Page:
Sounds of great folk

Scion to famous Irish musician clan will headline Anglo festival at the Kinneret.

By
November 30, 2006 12:12
3 minute read.
Sounds of great folk

Jacob ladder 298.88. (photo credit: Courtesy photo)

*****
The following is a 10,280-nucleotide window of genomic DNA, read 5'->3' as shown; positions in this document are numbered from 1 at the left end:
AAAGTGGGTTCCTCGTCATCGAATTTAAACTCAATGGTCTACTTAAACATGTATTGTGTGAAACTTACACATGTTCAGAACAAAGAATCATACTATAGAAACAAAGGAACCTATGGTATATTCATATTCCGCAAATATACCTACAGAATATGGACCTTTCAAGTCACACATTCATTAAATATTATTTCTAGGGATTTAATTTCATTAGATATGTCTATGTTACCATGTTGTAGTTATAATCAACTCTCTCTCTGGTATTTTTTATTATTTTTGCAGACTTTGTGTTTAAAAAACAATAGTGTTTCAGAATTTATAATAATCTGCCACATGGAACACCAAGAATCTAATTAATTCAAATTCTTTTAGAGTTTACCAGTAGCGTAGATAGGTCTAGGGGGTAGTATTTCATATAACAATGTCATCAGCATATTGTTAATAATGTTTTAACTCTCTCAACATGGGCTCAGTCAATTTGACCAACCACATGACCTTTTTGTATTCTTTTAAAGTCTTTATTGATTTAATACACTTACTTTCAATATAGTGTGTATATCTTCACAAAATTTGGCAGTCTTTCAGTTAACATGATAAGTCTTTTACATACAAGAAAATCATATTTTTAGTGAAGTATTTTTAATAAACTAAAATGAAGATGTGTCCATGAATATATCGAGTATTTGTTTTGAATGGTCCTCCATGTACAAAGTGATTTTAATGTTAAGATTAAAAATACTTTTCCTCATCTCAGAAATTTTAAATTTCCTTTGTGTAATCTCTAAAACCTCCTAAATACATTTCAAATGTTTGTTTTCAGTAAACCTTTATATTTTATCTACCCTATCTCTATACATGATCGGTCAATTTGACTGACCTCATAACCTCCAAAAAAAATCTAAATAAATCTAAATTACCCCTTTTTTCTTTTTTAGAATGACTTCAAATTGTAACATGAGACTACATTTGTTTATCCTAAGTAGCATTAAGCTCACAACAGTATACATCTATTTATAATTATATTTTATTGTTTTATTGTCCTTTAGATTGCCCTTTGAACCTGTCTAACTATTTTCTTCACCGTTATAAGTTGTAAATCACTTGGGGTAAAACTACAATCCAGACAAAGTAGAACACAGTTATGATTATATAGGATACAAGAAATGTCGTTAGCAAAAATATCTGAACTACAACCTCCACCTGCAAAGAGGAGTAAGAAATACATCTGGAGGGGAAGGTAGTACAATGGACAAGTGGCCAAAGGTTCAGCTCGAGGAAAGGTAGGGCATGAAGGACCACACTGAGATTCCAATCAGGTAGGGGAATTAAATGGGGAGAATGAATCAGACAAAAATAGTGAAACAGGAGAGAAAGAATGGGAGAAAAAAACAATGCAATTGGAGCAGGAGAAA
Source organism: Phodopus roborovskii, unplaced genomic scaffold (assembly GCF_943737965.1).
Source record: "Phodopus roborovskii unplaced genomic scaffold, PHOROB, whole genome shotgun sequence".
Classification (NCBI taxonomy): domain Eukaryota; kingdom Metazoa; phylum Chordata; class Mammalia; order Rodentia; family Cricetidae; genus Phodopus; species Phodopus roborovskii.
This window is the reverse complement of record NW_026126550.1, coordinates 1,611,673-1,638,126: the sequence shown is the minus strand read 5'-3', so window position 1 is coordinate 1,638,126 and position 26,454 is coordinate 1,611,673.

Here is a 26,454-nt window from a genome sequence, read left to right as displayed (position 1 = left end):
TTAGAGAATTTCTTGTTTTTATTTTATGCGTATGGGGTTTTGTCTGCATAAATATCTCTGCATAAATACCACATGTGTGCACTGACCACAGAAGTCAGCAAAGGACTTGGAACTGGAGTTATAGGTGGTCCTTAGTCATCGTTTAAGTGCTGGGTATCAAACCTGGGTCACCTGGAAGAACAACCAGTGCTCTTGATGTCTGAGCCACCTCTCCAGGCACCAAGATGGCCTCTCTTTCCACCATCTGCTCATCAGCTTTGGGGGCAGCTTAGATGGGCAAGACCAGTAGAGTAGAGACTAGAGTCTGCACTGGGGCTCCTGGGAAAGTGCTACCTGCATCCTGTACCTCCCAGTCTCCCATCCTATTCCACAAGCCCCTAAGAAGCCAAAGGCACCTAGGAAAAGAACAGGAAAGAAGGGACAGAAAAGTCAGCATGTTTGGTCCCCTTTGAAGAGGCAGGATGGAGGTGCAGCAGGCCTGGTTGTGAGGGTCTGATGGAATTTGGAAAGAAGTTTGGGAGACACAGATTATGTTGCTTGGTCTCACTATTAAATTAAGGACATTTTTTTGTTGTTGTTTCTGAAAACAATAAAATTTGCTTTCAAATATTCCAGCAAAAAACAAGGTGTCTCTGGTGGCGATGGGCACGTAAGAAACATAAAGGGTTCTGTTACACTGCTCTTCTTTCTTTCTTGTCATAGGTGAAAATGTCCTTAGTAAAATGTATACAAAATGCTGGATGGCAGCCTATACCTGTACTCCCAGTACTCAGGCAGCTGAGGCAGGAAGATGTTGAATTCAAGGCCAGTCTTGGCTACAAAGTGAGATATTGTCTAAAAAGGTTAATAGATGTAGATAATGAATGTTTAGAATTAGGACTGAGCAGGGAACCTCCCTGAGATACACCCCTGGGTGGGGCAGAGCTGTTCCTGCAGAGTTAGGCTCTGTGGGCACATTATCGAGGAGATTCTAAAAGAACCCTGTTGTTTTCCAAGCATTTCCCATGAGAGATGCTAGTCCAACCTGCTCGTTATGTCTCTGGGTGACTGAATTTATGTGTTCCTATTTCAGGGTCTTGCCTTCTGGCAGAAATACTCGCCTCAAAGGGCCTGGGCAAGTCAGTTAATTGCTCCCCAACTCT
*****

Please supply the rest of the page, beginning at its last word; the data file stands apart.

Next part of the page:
The annual Jacob's Ladder Festival, now entering its fourth decade, has always had something of a cozy feel about it. It may have something to do with the predominantly Anglo ambiance or the vibes put out by the folk music that dominates the event or, indeed, the personas of founders Yehudit and Menahem Vinegrad. The intimacy is even more tangible at the springtime event's junioroffshoot, the Jacob's Ladder Winter Weekend, which has taken place at the same Nof Ginosar site, on the shores of the Kinneret, for the past three years. Click for upcoming events calendar! This year's December gathering (next Friday and Saturday) has all the trademark musical and extracurricular activities, the latter including tai chi, kiddies stuff, tractor and trailer tours, and dance workshops. On the musical front, many of the festival's regulars will be gracing the Nof Ginosar Hotel's indoor stages, including Irish Cream stalwart Bracha Ben Avraham, Galileean guitarist/vocalist Diane Kaplan - of popular Galilee duo Ada & Diane - perennial guitarist/harmonica player Shay Tochner, Uri Miles's dynamic bagpipe-driven Kahol Celtic band and Ehud Nathan, evergreen leader of the country's longest-serving Celtic band, Black Velvet. In contrast with the main annual gathering, the pared-down winter festival features just one artist from abroad. The big draw of next week's two-dayer will undoubtedly be Irish born and bred US-based singer/guitarist Aoife (pronounced "Eefa") Clancy, daughter of Bobby Clancy of the legendary Clancy Brothers. Aoife hails from the quaint Irish town of Carrick-on-Suir, in Co. Tipperary, but unwittingly relocated to the States 15 years ago. "I only came to do a two-week stint, but people kept asking me to stay and offering me work, so I did," says Aoife. "I've been here ever since." In the interim Aoife (her nom de plume) has put out seven albums, both as a soloist and as a member of the popular Cherish the Ladies group. She has also been a soloist with orchestras such as the Boston Pops, collaborating with the Pops on its Grammy-nominated Celtic album. In fact, the Clancys have something of a long track record with the States. "We were here for a while when I was a kid," says Aoife, "but we had to go back to Ireland." The return to the Emerald Isle, at least in an artistic sense, was a fortuitous development. It meant that, besides her solid home musical base - Aoife's father Bobby and various uncles were renowned musicians who even appeared on The Ed Sullivan Show and at the White House in the early Sixties - she was exposed to all the musical influences still prevalent today throughout Ireland. "It was great being in Ireland as a child," Aoife recalls. "We'd go off to a pub or some other impromptu musical gathering and everyone would get their instruments out. I learned a lot from those sessions. My grandmother had a country pub too, and I remember my aunts playing there." One presumes that Aoife would have been exposed to many more extraneous musical areas had her family stayed on in the States. "Possibly," she says, "but I think Irish music is actually more diluted in Ireland than in the States. In Ireland they've been doing that music for so long they are looking around to embrace other things. Here in the States, people generally want the real McCoy." While appreciating that, Aoife also finds it a bit frustrating. "I like to do folk material as well. My father had a good grounding in folk music. His first love was music, and he made sure that all his children had a good balanced diet of not only Irish music but also music from different genres, especially American folk. He was a big fan of people like Woody Guthrie, Pete Seeger and the Weavers." Aoife intends to use her visit here to spread her musical net. "I'll be singing a mixture of Irish songs and folk numbers at the festival. I don't get much of a chance to do the other stuff in America." More information is available on the Jacob's Ladder website: www.jlfestival.com. Tickets can be ordered by phone, Sunday-Thursday, 10 a.m. to 2 p.m., on: (04) 685-0403, or via the website. Camping space can be reserved by calling (04) 696-2231.


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